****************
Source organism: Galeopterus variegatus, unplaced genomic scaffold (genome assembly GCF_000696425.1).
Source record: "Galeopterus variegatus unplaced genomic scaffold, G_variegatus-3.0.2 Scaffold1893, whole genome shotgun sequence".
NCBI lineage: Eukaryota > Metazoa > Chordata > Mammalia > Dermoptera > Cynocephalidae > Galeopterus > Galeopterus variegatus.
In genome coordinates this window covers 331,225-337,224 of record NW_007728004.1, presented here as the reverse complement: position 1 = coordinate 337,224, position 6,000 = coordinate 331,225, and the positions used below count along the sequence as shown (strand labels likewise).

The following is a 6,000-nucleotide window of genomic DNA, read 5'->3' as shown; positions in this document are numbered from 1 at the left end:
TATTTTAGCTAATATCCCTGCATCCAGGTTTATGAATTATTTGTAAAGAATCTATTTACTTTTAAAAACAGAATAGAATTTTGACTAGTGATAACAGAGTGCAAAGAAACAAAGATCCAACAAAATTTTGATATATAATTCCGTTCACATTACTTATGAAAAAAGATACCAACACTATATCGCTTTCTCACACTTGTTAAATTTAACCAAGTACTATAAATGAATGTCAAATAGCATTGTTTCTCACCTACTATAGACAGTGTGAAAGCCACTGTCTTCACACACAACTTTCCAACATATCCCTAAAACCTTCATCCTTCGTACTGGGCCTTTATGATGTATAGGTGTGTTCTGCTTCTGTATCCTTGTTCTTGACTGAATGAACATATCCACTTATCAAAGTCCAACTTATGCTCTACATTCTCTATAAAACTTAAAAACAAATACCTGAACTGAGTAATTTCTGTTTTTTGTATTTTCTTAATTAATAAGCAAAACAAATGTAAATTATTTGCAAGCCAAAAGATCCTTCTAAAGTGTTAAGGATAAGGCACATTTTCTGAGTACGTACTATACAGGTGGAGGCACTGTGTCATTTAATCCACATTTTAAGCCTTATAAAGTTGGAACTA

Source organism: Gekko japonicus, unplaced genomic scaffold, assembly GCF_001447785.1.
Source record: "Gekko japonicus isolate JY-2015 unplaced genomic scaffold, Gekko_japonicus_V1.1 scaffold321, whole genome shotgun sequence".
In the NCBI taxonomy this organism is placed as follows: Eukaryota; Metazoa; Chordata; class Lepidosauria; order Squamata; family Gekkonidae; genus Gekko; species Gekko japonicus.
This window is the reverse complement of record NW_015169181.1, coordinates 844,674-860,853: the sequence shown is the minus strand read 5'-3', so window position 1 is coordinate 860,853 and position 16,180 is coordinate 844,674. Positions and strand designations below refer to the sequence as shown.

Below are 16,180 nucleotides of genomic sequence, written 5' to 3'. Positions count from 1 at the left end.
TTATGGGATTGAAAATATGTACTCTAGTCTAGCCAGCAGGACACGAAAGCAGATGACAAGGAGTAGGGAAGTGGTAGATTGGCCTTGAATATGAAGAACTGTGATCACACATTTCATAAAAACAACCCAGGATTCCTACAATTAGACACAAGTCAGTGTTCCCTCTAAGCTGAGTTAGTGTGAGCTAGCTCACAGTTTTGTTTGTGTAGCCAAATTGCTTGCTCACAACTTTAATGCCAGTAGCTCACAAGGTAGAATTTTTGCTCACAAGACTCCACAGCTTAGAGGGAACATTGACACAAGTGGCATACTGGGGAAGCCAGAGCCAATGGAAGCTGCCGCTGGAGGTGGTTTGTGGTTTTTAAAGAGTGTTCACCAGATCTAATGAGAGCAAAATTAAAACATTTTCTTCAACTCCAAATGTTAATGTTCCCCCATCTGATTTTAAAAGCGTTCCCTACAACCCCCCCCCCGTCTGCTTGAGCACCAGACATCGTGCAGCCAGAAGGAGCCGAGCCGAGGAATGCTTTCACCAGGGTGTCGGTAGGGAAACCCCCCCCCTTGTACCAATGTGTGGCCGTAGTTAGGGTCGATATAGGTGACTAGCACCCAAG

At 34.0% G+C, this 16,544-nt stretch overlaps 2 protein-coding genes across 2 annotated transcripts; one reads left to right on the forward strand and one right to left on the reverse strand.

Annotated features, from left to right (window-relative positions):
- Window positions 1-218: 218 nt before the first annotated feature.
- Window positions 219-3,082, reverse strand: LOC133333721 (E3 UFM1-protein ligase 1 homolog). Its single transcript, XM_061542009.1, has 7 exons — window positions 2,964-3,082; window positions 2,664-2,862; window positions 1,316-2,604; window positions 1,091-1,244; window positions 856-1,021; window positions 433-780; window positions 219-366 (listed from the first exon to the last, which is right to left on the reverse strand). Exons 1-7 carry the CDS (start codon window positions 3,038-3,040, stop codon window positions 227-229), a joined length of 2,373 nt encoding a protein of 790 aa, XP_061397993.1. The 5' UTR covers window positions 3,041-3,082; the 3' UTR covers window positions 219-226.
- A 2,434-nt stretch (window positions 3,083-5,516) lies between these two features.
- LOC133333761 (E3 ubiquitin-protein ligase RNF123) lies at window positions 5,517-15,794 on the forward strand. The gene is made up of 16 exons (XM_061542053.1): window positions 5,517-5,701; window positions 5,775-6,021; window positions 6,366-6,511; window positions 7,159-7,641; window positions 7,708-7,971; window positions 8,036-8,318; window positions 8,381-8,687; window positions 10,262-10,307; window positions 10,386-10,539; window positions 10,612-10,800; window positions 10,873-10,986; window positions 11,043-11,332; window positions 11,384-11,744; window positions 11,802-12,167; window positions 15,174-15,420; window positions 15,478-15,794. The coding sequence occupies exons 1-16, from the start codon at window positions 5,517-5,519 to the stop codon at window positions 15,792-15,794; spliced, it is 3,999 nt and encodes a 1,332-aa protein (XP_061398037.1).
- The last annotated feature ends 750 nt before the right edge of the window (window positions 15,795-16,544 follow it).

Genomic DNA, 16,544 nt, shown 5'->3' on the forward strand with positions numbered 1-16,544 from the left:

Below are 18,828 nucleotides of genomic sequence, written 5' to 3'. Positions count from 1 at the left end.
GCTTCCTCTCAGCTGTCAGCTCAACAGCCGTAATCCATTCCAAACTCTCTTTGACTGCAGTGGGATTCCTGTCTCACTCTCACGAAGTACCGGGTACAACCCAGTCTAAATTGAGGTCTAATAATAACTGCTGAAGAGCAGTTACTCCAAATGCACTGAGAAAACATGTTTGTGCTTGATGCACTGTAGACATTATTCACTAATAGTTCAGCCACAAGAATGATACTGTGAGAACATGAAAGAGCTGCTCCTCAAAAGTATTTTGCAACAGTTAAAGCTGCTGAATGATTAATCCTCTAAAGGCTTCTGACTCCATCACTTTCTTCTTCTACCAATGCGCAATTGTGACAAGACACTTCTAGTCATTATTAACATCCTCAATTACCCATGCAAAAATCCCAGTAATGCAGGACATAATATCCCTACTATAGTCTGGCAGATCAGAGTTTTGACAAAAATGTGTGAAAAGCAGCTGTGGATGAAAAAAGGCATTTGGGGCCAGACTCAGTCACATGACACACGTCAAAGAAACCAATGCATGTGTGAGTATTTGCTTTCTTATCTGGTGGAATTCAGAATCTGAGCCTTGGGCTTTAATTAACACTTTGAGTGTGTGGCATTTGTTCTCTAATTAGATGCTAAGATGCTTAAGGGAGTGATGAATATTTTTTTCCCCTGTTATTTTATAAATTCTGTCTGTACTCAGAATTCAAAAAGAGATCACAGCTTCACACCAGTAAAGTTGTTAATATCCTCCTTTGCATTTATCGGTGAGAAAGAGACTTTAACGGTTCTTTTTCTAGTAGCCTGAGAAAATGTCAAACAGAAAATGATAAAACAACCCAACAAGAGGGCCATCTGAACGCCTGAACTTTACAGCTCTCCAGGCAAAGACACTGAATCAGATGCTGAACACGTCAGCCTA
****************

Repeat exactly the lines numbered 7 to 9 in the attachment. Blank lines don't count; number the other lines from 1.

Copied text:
Source organism: Gekko japonicus, unplaced genomic scaffold, assembly GCF_001447785.1.
Source record: "Gekko japonicus isolate JY-2015 unplaced genomic scaffold, Gekko_japonicus_V1.1 scaffold321, whole genome shotgun sequence".
In the NCBI taxonomy this organism is placed as follows: Eukaryota; Metazoa; Chordata; class Lepidosauria; order Squamata; family Gekkonidae; genus Gekko; species Gekko japonicus.